I responded that two effects come to mind right away. The first is the preference for new and novel methods over those that are old more traditional. These older methods, “Grandpa’s tools” as it were, are dismissed out of hand simply because they feel traditional or old-fashioned to us. Very few Westerners would even ask if these older methods are contextual (Since the assumption is that they were mindlessly imported and therefore are not). And even if they turned out to be, few would be without some kind of emotional resistance to employing them. Why is this? Because our future-oriented worldview biases us to the new, the exciting, and the ground-breaking. These novel approaches scratch a very powerful cultural itch that has to do with what we find to be convincing and compelling. Add to this Westerners’ ever-present underlying fear of being paternalistic or of even being perceived as colonial-lite, and we have one powerful combination. Out with the old, in with the new. And very few asking what is actually contextual for a specific foreign people group – meaning what method is the most effective for living and communicating clearly within the locals’ culture? That should be the rubric, not some emotional new-always-better-than-old bias I brought with me that grew from the soil of my passport country.
What of Western culture being youth-oriented? Here I believe there is a connection with our obsession with movements. If you think of the life cycle of a group of churches, the beginning is incremental, steady growth. This could be compared to birth and early childhood. Then comes the movement stage, when growth and multiplication take off at breakneck speed. You could compare this stage to adolescence and young adulthood. After this comes stabilization and institutionalization, which corresponds to mature adulthood. Finally comes decline and possible disappearance, which could correlate to old age and death. What part of the life cycle of a group of churches is missiology obsessed with? The movement phase. Adolescence and young adulthood – just as our culture is obsessed with this very same stage of our individual physical lives. Westerners dream (and sing) of being forever young. So does our missiology*.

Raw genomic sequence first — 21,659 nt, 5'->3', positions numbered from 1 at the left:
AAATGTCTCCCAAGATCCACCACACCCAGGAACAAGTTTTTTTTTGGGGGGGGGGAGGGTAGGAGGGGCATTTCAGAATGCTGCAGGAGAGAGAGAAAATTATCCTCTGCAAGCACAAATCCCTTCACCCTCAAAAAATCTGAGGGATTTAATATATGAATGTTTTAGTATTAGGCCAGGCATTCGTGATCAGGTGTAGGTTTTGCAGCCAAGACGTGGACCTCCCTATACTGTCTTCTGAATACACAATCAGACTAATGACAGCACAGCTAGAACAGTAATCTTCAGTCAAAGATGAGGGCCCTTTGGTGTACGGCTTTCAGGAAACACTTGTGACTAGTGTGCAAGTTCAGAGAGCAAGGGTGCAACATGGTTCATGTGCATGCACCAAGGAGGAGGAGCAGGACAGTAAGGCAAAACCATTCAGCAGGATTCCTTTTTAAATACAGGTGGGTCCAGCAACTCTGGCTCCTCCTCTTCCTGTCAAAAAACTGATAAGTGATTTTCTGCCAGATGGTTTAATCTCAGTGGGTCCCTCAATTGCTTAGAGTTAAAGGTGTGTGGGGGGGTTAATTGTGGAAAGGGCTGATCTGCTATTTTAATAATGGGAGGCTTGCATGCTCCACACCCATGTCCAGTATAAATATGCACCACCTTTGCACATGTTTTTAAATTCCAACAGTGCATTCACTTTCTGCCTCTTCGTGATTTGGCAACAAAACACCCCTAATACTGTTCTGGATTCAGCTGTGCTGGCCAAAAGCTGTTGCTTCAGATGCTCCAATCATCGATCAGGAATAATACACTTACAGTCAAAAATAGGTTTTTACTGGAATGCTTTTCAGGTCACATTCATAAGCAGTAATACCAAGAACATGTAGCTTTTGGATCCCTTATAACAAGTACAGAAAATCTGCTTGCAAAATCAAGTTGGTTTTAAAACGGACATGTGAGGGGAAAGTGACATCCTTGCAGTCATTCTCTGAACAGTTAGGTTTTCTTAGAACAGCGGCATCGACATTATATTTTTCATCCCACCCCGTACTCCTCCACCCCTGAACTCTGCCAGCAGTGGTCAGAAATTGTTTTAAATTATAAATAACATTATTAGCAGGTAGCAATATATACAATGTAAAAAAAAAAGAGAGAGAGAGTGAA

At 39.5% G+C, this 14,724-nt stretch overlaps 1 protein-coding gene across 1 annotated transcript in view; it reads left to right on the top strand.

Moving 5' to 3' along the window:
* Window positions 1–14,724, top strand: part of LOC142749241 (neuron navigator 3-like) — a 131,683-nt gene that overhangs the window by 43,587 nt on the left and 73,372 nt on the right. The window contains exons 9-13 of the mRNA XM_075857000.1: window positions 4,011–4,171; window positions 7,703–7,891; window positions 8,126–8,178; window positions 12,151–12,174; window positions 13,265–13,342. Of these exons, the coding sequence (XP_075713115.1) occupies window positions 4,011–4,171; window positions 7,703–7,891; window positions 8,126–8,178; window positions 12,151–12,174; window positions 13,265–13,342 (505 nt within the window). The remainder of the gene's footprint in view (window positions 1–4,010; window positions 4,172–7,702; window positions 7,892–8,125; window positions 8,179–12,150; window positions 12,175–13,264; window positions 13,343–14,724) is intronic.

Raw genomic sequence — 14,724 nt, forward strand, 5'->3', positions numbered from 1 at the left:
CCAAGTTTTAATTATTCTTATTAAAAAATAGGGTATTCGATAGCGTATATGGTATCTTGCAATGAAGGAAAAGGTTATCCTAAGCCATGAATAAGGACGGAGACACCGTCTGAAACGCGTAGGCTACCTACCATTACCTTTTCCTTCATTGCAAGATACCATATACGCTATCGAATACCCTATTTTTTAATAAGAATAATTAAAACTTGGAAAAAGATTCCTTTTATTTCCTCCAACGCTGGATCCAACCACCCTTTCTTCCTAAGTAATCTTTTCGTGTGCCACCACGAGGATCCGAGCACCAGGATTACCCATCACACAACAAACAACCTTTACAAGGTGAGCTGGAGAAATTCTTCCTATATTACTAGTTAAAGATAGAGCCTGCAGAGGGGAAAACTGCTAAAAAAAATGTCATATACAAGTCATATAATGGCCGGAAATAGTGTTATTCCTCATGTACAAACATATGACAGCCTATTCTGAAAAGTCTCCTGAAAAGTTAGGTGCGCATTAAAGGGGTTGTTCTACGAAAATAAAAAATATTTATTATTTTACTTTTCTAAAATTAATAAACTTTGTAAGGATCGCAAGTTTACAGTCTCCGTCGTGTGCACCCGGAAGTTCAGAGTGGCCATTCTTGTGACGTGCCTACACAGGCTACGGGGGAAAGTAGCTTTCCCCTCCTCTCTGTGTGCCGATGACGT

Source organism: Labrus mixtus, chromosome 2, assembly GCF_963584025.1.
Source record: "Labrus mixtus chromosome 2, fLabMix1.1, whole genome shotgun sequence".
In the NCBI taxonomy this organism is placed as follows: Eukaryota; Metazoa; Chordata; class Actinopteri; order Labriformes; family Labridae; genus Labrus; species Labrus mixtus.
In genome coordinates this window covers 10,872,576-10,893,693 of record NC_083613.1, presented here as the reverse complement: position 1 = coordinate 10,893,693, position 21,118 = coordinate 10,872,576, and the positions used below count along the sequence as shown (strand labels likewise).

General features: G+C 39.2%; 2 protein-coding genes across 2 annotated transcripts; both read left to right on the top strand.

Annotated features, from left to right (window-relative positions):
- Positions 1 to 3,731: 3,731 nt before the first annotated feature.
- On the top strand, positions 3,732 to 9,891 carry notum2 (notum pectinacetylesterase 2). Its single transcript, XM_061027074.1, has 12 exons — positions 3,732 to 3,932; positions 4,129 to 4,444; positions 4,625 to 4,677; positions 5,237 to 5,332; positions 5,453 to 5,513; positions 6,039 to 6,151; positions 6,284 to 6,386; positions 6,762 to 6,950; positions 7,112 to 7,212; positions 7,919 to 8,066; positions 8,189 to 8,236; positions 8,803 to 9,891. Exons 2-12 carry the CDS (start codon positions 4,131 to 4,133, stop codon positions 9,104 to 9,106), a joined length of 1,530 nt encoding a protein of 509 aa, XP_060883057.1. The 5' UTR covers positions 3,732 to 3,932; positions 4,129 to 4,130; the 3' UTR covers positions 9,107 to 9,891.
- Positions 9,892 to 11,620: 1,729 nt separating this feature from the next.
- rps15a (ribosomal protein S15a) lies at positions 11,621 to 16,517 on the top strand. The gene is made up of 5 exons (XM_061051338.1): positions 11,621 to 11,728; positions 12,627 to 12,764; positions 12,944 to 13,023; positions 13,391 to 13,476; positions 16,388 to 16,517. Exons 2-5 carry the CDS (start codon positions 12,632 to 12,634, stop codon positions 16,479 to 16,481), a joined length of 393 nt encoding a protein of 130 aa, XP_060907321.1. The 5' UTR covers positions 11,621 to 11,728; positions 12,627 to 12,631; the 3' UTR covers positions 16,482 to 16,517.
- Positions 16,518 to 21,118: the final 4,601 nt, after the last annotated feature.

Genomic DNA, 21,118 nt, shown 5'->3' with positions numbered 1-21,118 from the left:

I have sat through missions and church planting trainings where this life cycle of churches is graphed out and the goal of the session is to show how bad institutionalizing is and how good the movement phase is. The goal of said trainings is to keep churches forever in the movement stage, always multiplying and growing at remarkable speed. As if a 40-year-old should be expected to grow six inches and three shoe sizes in a year just like he were an adolescent. The implication is that one stage of church life is where the Spirit is really at work, and childhood and mature adulthood are well, just not really where it’s at. And God forbid we ever get old and start to decline. Young, sexy, and multiplying is evidence that we are truly doing ministry like the book of Acts, while stabilizing and forming healthy systems might even be evidence of compromise.
The problem with cultural blind-spots like these is just that – we often can’t see them. Missionaries are very good at seeing the blind-spots of the church back home, but we need help finding our own. I’m convinced that this future and youth-orientation seep into our methods and missiology often unexamined, priming us to leap at the novel, the exciting, and the informal, and to prematurely dismiss the traditional, the slow, and the formal. Thankfully, we do have some wonderful allies for exposing these blind-spots: the global church and church history. There is a reason I post excerpts from the stories of the ancient church in Ireland and Central Asia. They provide me a welcome and very different draught to the ever-present kool-aid of the present age. I don’t always agree with everything they did, but these long-dead saints have many things to teach us as they poke at our blind-spots from beyond the grave. Local believers can also be wonderful allies on this front, as they see through some of our cultural assumptions so well.
The key thing is to recognize that our Western worldview really does influence us, and to humbly and courageously admit this, without falling into any silly cultural self-deprecation that forgets that all Christians in every era and culture have to deal with their own version of this very same thing. Once we’ve owned this and developed a healthy curiosity for where this might be happening, then we’re in a good place to begin the difficult task of recognizing our biases. We may end up keeping them, but at least then they will be intentional biases, and not those that exist by mere cultural default.
Missionaries are very good at studying other cultures. May we become just as good at studying our own.
*for some good data on this, see the book “No Shortcut to Success” by Matt Rhodes